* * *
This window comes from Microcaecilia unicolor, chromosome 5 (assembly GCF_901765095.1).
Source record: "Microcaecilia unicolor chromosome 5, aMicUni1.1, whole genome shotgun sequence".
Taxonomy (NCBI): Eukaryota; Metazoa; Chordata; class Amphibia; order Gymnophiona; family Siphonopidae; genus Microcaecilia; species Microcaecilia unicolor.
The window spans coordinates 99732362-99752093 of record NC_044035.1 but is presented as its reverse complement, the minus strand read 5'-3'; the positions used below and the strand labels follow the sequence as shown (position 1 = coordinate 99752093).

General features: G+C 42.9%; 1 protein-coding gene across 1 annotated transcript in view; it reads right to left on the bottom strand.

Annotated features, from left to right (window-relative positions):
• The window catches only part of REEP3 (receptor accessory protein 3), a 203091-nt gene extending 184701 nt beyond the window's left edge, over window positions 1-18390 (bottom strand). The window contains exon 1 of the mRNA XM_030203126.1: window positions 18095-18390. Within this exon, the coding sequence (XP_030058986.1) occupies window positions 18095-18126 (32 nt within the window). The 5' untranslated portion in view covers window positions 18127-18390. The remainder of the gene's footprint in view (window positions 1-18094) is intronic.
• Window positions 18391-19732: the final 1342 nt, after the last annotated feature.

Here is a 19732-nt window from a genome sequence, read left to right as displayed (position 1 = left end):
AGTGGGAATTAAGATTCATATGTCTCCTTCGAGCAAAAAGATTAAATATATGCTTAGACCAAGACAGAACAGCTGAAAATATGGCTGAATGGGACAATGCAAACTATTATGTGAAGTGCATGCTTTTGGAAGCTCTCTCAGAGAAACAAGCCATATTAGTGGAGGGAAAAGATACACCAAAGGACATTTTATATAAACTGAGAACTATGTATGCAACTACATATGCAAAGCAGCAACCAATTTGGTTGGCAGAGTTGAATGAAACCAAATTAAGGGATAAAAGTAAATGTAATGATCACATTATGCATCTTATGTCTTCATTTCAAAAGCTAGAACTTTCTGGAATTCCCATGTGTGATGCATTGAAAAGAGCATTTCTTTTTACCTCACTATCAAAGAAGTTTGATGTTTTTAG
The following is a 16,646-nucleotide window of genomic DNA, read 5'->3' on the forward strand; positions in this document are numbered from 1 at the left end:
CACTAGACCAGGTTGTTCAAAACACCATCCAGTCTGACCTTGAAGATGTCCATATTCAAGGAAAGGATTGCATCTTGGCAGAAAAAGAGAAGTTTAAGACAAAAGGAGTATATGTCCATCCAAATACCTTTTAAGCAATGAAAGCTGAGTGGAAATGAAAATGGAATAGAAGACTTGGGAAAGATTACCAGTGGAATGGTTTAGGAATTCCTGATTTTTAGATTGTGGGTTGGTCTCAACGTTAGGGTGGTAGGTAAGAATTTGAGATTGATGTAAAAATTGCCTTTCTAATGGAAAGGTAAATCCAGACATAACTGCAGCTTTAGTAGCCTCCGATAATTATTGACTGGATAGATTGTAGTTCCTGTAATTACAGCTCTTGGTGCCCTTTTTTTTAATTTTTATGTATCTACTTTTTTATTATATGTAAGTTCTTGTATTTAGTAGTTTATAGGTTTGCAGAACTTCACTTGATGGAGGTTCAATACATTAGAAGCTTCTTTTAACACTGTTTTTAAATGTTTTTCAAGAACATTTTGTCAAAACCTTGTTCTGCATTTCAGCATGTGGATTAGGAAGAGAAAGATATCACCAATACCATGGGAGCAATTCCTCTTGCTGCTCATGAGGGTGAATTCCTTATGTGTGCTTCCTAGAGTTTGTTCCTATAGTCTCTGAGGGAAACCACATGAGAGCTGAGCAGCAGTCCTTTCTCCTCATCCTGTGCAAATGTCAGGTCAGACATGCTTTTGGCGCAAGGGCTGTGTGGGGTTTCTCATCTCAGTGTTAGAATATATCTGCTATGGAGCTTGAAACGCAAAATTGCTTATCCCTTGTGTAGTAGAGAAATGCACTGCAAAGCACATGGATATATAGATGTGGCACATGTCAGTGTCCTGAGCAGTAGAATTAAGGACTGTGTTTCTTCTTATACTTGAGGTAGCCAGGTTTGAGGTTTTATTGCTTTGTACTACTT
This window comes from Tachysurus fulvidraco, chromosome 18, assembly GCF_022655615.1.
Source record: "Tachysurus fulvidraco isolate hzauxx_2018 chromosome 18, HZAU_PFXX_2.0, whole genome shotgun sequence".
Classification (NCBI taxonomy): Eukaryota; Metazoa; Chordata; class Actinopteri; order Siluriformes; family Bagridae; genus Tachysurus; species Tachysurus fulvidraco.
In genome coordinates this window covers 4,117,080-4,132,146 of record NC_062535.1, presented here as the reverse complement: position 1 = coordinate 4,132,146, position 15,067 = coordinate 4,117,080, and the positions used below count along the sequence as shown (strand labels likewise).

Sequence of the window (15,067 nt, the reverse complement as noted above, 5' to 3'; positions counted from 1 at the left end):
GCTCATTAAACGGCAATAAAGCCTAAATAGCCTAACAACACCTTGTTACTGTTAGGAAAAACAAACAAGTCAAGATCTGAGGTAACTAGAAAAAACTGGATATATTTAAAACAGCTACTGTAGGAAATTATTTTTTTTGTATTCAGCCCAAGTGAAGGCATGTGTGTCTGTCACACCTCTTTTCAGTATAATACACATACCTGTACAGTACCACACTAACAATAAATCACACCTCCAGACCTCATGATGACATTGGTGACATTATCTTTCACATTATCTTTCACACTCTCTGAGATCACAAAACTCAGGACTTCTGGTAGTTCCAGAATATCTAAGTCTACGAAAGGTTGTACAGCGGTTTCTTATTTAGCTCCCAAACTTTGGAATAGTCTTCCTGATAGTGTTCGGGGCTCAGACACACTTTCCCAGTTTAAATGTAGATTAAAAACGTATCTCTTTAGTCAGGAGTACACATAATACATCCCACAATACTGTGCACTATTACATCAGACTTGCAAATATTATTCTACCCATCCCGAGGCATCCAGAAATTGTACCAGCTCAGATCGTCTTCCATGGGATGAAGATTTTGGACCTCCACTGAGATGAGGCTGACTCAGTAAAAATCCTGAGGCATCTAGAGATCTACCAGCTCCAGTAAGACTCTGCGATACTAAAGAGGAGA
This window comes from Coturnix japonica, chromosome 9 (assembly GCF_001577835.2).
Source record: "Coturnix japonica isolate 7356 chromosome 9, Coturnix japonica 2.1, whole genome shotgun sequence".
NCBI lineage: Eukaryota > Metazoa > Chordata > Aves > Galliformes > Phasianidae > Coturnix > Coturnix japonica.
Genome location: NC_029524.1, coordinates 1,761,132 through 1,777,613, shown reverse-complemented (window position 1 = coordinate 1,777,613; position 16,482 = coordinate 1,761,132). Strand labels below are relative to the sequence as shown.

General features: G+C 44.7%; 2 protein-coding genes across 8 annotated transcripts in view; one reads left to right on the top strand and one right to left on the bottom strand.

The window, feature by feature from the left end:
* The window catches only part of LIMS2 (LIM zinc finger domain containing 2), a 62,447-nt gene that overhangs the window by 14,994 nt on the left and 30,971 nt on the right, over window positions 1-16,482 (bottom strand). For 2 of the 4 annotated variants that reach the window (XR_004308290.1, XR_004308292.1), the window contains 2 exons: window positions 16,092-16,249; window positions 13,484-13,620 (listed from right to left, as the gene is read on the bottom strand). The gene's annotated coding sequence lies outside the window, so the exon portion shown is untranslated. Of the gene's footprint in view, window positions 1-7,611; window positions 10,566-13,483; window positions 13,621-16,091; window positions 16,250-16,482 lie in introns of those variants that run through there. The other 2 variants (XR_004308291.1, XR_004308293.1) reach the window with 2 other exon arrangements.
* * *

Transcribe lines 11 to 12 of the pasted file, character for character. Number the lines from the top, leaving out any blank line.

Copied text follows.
The following is a 16,646-nucleotide window of genomic DNA, read 5'->3' on the forward strand; positions in this document are numbered from 1 at the left end:
CACTAGACCAGGTTGTTCAAAACACCATCCAGTCTGACCTTGAAGATGTCCATATTCAAGGAAAGGATTGCATCTTGGCAGAAAAAGAGAAGTTTAAGACAAAAGGAGTATATGTCCATCCAAATACCTTTTAAGCAATGAAAGCTGAGTGGAAATGAAAATGGAATAGAAGACTTGGGAAAGATTACCAGTGGAATGGTTTAGGAATTCCTGATTTTTAGATTGTGGGTTGGTCTCAACGTTAGGGTGGTAGGTAAGAATTTGAGATTGATGTAAAAATTGCCTTTCTAATGGAAAGGTAAATCCAGACATAACTGCAGCTTTAGTAGCCTCCGATAATTATTGACTGGATAGATTGTAGTTCCTGTAATTACAGCTCTTGGTGCCCTTTTTTTTAATTTTTATGTATCTACTTTTTTATTATATGTAAGTTCTTGTATTTAGTAGTTTATAGGTTTGCAGAACTTCACTTGATGGAGGTTCAATACATTAGAAGCTTCTTTTAACACTGTTTTTAAATGTTTTTCAAGAACATTTTGTCAAAACCTTGTTCTGCATTTCAGCATGTGGATTAGGAAGAGAAAGATATCACCAATACCATGGGAGCAATTCCTCTTGCTGCTCATGAGGGTGAATTCCTTATGTGTGCTTCCTAGAGTTTGTTCCTATAGTCTCTGAGGGAAACCACATGAGAGCTGAGCAGCAGTCCTTTCTCCTCATCCTGTGCAAATGTCAGGTCAGACATGCTTTTGGCGCAAGGGCTGTGTGGGGTTTCTCATCTCAGTGTTAGAATATATCTGCTATGGAGCTTGAAACGCAAAATTGCTTATCCCTTGTGTAGTAGAGAAATGCACTGCAAAGCACATGGATATATAGATGTGGCACATGTCAGTGTCCTGAGCAGTAGAATTAAGGACTGTGTTTCTTCTTATACTTGAGGTAGCCAGGTTTGAGGTTTTATTGCTTTGTACTACTT